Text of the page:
Hitch takes another jab at Christian theism by invoking his own god-like view point when questioning why God would do what Christian theists believe He did. He balks at the idea (and I’ll paraphrase): “…the eons of time that God has created-evolved – that all of this fine tuning, mass extinction and randomness is the will of a Creator God (marker 40:21) and that all of this happened so that one very imperfect race of evolved primates might become Christian – all of this was “with us in view” is a curious kind of solipsism, a curious kind of self-centeredness.”

 

Hitch jests that he thought Christians were modest and humble, not self-centered with certain arrogance to the assumption that this “was all about us.” And, “The tremendous wastefulness of it, the tremendous cruelty of it, the tremendous caprice of it, the tremendous tinkering and incompetence of it, never mind, at least we’re here and we can be people of faith.” This projection from one who, with his own free will, spoke from a self-centered and solipsistic core throughout his entire life!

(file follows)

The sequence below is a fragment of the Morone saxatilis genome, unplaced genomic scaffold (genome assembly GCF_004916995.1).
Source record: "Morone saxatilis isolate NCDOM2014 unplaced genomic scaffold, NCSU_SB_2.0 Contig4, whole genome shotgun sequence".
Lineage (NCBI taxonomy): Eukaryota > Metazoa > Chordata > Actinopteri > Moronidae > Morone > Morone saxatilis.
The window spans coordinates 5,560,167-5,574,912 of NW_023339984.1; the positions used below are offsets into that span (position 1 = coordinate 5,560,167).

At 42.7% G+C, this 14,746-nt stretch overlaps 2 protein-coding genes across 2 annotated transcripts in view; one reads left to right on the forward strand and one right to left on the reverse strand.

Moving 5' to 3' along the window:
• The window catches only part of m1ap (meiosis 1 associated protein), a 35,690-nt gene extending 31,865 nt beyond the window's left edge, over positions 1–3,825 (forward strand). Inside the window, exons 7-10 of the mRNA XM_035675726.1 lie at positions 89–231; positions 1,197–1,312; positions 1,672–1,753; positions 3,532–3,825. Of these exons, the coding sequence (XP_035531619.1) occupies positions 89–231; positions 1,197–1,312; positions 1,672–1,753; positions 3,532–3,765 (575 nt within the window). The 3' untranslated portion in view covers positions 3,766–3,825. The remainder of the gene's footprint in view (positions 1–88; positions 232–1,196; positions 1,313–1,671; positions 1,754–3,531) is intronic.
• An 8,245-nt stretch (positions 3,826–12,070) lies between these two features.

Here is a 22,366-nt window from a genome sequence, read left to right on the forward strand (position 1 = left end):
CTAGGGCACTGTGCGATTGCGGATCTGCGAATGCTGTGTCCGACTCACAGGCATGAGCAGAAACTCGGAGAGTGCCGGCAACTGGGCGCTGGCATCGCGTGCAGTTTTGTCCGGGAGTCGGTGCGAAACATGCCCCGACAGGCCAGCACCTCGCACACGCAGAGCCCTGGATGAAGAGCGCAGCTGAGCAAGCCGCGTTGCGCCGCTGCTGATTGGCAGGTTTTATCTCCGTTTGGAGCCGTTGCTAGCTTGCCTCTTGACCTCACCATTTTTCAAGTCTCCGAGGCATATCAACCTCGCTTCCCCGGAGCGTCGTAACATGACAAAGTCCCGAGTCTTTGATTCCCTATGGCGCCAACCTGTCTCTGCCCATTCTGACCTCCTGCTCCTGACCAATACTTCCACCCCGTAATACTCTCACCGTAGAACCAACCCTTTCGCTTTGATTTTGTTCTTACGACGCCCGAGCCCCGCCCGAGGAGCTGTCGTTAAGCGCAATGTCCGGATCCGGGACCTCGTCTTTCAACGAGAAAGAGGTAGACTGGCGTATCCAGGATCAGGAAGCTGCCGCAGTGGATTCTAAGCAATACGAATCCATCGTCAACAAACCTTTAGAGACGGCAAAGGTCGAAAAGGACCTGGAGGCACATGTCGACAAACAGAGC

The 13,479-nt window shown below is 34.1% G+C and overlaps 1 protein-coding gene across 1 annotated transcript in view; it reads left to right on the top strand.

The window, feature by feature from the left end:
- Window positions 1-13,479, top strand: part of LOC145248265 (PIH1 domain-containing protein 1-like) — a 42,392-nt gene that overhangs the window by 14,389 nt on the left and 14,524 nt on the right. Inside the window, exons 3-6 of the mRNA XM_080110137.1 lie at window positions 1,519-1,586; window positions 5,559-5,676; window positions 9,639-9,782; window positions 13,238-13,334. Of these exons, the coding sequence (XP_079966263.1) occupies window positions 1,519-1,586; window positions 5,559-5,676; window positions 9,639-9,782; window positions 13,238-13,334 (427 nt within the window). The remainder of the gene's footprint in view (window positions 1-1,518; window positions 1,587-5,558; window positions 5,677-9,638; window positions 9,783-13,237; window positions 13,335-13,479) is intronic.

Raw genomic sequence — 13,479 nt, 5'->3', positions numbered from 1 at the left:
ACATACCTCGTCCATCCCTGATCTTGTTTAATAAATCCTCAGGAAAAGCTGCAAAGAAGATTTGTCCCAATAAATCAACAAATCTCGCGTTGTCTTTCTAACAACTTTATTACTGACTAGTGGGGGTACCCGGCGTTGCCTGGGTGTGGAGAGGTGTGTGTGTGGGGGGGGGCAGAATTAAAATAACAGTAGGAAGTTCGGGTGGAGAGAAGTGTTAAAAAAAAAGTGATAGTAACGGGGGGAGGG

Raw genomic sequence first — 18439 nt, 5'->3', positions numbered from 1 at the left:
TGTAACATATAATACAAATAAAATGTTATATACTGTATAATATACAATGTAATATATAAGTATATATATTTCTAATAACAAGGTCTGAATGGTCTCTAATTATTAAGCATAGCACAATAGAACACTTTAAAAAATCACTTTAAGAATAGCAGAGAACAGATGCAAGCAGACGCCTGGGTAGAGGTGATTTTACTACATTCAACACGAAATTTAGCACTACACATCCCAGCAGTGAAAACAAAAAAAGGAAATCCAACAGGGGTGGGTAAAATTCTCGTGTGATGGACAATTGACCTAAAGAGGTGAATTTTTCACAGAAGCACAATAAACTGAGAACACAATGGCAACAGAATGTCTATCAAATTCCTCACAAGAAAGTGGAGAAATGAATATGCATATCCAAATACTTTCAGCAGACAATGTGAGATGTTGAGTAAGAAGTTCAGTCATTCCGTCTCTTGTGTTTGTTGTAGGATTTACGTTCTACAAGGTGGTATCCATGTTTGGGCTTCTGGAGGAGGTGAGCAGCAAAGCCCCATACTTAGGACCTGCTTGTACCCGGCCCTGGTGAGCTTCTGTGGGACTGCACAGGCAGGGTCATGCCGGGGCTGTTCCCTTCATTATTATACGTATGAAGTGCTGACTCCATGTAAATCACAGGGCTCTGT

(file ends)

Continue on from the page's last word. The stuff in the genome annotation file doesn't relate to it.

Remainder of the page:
The Gospel of Jesus Christ, the Creator, was always meant to bypass the wise of this earth: “For the wisdom of this world is foolishness to God. As the Scriptures say, “He traps the wise in the snare of their own cleverness.”” (Apostle Paul’s letter to the Corinthian church).   A priori rebellion coded as cleverness is found in the Mitochondrial DNA of man.

 

Apart from Hitch’s free-wheeling self-directed solipsism, there is a bounty of sound arguments for theism and William Lane Craig (WLC) highlights them artfully: “No good argument that atheism is true, there are good arguments that theism is true – not via social questions or ethics (marker 16:00).